While it’s useful to be able to open up the Cr-48 quickly and get to whatever it is you need to do, there may be circumstances where you might want to password protect the device in sleep mode. This can easily be done by heading into your options menu, clicking the Personal Stuff menu item on the left and checking off “Require password to wake from sleep”.
That way, no one can mess with your Chromebook. While the Cr-48 is safe and secure if you power it off all the time, I’ve noticed that I hardly ever take the time to do that. If you plan on taking the device to work or some other public place, it might do you well to enable this so no one can mess with the various accounts that you are logged in to.
Of course, if you’ve set the lid close to not allow the Cr-48 to sleep this tip isn’t going to do you any good.
At last year’s Pwn2Own competition at CanSecWest, Chrome stood as one platform that did not get hacked. That may change this year with another year of researchers being able to spend time with it, but Google wants to give out a little motivation to make sure that Chrome is secure.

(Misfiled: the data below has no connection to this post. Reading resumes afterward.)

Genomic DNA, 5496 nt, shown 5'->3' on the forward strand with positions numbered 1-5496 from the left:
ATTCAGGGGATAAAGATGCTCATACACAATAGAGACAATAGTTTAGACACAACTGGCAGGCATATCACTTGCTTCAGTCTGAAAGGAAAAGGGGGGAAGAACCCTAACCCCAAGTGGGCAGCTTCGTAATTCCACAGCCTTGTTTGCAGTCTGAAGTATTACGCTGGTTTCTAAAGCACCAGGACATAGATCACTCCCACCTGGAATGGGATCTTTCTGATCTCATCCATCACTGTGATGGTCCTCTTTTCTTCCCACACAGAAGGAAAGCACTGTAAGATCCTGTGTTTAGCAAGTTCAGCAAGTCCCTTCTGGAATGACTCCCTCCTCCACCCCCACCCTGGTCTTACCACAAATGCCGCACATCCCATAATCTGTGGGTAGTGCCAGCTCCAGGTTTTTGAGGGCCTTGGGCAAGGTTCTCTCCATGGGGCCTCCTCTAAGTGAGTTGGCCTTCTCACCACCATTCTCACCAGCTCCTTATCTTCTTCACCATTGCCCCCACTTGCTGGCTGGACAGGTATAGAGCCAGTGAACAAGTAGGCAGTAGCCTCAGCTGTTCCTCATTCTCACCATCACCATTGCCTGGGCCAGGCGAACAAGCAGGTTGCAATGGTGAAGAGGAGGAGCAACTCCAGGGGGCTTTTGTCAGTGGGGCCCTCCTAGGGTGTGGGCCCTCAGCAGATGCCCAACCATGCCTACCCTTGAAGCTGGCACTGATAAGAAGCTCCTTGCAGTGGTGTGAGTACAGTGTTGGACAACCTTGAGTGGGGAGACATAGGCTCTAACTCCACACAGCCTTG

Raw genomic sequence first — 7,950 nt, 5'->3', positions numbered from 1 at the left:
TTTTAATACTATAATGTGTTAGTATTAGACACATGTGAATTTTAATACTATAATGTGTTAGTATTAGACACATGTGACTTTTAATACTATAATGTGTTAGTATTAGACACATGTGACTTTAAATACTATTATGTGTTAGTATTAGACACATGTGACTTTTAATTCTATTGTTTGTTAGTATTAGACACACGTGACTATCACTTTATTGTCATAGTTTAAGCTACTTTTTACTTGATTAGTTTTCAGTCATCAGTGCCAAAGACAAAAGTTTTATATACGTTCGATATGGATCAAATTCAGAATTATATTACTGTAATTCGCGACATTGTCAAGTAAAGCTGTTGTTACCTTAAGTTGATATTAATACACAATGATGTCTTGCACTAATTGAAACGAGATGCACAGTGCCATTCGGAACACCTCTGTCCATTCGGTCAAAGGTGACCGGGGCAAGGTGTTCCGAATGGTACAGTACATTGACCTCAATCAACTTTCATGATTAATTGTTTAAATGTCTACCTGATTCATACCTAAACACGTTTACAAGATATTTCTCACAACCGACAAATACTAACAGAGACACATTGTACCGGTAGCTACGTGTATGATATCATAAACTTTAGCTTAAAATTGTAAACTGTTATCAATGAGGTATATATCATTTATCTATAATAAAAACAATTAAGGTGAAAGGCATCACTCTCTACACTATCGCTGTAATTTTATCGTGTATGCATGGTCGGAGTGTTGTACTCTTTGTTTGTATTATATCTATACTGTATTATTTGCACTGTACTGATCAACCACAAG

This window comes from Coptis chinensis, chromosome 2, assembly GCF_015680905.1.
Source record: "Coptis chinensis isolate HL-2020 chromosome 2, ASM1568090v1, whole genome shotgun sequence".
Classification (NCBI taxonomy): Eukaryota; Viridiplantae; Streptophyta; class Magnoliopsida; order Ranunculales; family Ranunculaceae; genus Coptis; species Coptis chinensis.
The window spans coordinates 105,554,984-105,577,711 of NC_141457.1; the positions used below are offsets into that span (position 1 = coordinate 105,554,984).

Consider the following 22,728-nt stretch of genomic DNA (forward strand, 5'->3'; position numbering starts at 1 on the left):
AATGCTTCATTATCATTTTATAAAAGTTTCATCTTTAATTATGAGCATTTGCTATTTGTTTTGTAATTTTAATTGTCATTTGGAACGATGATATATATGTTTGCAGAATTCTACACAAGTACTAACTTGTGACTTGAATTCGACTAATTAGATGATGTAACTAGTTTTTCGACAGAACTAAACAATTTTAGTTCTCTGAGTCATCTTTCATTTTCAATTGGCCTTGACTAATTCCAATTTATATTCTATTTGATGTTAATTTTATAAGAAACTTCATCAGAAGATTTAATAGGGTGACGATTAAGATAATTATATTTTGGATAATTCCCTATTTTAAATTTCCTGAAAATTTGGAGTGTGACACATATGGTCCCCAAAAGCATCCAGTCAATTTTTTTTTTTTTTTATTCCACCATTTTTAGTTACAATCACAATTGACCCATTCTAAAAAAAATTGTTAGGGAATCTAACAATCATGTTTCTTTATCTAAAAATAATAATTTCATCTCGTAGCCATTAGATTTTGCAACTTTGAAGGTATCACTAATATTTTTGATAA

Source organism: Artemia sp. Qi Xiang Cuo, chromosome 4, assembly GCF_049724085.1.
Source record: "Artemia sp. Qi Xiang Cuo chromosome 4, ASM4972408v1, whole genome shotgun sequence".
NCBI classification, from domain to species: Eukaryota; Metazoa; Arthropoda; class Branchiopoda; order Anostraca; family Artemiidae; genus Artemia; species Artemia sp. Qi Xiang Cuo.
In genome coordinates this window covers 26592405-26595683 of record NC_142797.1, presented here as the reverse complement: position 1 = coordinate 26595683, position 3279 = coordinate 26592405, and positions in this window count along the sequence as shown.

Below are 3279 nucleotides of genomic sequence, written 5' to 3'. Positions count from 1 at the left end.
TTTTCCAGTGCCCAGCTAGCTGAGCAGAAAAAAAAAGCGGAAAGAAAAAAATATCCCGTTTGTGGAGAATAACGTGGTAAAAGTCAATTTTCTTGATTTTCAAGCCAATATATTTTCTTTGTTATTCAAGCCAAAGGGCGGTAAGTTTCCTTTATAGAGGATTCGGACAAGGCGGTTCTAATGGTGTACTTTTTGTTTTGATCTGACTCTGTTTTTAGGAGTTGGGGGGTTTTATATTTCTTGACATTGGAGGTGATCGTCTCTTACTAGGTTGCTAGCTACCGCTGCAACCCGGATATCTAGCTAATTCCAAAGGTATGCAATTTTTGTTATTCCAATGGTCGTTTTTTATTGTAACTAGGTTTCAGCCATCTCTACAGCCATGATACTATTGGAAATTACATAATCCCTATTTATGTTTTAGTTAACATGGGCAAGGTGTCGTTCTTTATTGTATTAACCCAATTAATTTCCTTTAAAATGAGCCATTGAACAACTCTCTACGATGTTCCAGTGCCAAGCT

The company will be awarding $20,000 to anyone who is able to hack the browser on the Cr-48. This would require finding a hole that allows escalation privileges from inside the sandbox. It can be combined with some other type of vulnerability involved, but there must be a break in the sandbox to get the award.
Prizes are given out for hacking other browsers, which include the top four: IE, Firefox, Chrome and Safari. Last year three of the four were hacked as well as the iPhone.
The awards are as follows: $15,000 for a hack of any of the above browsers. Google will offer the $20,000 on day 1 of the contest for a hack using Google code, the organizers will pony up $10,000 on day 2 for non-Google code and Google will offer $10,000 for the bug.
Pwn2Own 2011 is being held March 9-11 in Vancouver, BC. Read more details here on ZDI’s blog.
Yesterday, Free Software Foundation’s Richard Stallman went off about Chrome OS, calling it “careless computing” because with Google’s prototype operating system users store their data in the cloud. He then went on to say that because you cannot install native applications on a Chrome device that it is “rigged up to impede and discourage installing applications”.